torika bolatagici

Archive for the ‘militarism’ Category

BOLATAGICI INTERVIEW // iMODE MAGAZINE

In Contemporary Pacific Art, Gender and Militarism in the Pacific, Masculinity, militarism, Militarism in the Pacific, Pacific Islander Art in Australia, Pacific Research and News, PSMC recruitment in Fiji, Representations of the Black Body on June 18, 2010 at 11:14 pm
May/June 2010 iMode feature

May/June 2010 iMode feature

The May/June edition of iMode Magazine contains a 6-page feature on my work. You can view for free online at: http://www.imodemagazine.com/

// TO HELMAND AND BACK //

In Gender and Militarism in the Pacific, Masculinity, militarism, Militarism in the Pacific, Military History, PSMC recruitment in Fiji, PTSD on February 3, 2010 at 11:24 am
Derek Derenalagi

Derek Derenalagi

More than 2,000 Fijians are currently serving in the British forces, trading their palm-fringed Pacific islands for the battlefields of Afghanistan and Iraq. Why do they do it? For a passport out of poverty and to fight for the nation that once ruled them. Dan McDougall reports .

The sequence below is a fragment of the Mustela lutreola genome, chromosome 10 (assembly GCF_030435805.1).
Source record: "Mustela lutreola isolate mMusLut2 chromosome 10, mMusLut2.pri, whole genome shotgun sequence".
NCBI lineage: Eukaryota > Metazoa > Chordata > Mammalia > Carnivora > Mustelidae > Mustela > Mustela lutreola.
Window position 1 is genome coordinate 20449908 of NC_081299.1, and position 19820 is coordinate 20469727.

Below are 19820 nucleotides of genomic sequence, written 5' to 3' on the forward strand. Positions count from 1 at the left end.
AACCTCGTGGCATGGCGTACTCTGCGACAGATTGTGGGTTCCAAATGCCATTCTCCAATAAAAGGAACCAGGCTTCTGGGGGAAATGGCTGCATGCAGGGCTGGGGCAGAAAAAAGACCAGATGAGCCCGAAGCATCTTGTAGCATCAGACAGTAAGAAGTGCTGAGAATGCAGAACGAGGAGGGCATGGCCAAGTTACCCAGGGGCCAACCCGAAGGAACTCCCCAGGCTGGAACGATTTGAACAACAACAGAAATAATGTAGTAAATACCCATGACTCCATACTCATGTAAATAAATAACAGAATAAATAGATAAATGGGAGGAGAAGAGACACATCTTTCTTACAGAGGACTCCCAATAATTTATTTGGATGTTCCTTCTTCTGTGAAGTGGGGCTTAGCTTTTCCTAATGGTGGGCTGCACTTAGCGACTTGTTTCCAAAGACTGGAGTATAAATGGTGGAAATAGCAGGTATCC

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Fijian soldier was shot dead while protecting Afghan elders

In Masculinity, militarism, Militarism in the Pacific, Pacific Research and News on December 8, 2009 at 1:03 am
 Fusilier Petero 'Pat' Suesue  Photo: PA

Fusilier Petero 'Pat' Suesue Photo: PA

A Fijian soldier described as a loyal warrior died after being shot by enemy forces while protecting a meeting of Afghan elders, an inquest heard.

Fusilier Petero ”Pat” Suesue, of 2nd Battalion The Royal Regiment of Fusiliers, was killed near Sangin, in Afghanistan, on May 22 while on foot patrol at around 1.30pm.

He was among a group of around 90 soldiers who were patrolling the area to provide a secure perimeter for a meeting of elders and important Afghan nationals.

An inquest heard today that Fus Suesue, 28, was shot in the abdomen as the platoon was preparing to replenish their equipment.

A series of small round shots were heard before Fus Suesue fell to the ground.

He was dragged behind the wall of a compound where his fellow soldiers gave first aid while under fire from enemy forces.

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